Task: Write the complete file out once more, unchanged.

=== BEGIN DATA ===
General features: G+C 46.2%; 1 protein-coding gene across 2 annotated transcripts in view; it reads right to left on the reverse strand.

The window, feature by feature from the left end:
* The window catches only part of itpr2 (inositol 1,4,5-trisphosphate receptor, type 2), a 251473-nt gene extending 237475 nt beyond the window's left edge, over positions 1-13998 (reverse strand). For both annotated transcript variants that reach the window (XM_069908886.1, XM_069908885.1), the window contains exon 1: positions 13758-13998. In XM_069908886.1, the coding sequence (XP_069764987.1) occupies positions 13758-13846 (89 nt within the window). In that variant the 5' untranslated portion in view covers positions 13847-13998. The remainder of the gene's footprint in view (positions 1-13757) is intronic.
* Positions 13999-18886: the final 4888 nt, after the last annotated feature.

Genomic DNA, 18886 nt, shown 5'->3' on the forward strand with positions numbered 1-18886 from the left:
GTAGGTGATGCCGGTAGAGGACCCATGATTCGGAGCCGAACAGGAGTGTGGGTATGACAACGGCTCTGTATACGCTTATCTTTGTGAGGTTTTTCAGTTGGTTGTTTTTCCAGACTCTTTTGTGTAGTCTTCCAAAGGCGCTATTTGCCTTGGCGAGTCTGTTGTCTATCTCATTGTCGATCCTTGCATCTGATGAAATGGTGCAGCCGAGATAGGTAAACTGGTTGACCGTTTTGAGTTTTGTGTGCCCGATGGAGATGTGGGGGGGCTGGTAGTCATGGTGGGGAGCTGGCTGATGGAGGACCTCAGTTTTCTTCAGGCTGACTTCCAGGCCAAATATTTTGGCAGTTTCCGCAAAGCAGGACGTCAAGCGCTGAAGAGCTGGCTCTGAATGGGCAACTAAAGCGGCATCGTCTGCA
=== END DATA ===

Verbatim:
General features: G+C 46.2%; 1 protein-coding gene across 2 annotated transcripts in view; it reads right to left on the reverse strand.

The window, feature by feature from the left end:
* The window catches only part of itpr2 (inositol 1,4,5-trisphosphate receptor, type 2), a 251473-nt gene extending 237475 nt beyond the window's left edge, over positions 1-13998 (reverse strand). For both annotated transcript variants that reach the window (XM_069908886.1, XM_069908885.1), the window contains exon 1: positions 13758-13998. In XM_069908886.1, the coding sequence (XP_069764987.1) occupies positions 13758-13846 (89 nt within the window). In that variant the 5' untranslated portion in view covers positions 13847-13998. The remainder of the gene's footprint in view (positions 1-13757) is intronic.
* Positions 13999-18886: the final 4888 nt, after the last annotated feature.

Genomic DNA, 18886 nt, shown 5'->3' on the forward strand with positions numbered 1-18886 from the left:
GTAGGTGATGCCGGTAGAGGACCCATGATTCGGAGCCGAACAGGAGTGTGGGTATGACAACGGCTCTGTATACGCTTATCTTTGTGAGGTTTTTCAGTTGGTTGTTTTTCCAGACTCTTTTGTGTAGTCTTCCAAAGGCGCTATTTGCCTTGGCGAGTCTGTTGTCTATCTCATTGTCGATCCTTGCATCTGATGAAATGGTGCAGCCGAGATAGGTAAACTGGTTGACCGTTTTGAGTTTTGTGTGCCCGATGGAGATGTGGGGGGGCTGGTAGTCATGGTGGGGAGCTGGCTGATGGAGGACCTCAGTTTTCTTCAGGCTGACTTCCAGGCCAAATATTTTGGCAGTTTCCGCAAAGCAGGACGTCAAGCGCTGAAGAGCTGGCTCTGAATGGGCAACTAAAGCGGCATCGTCTGCA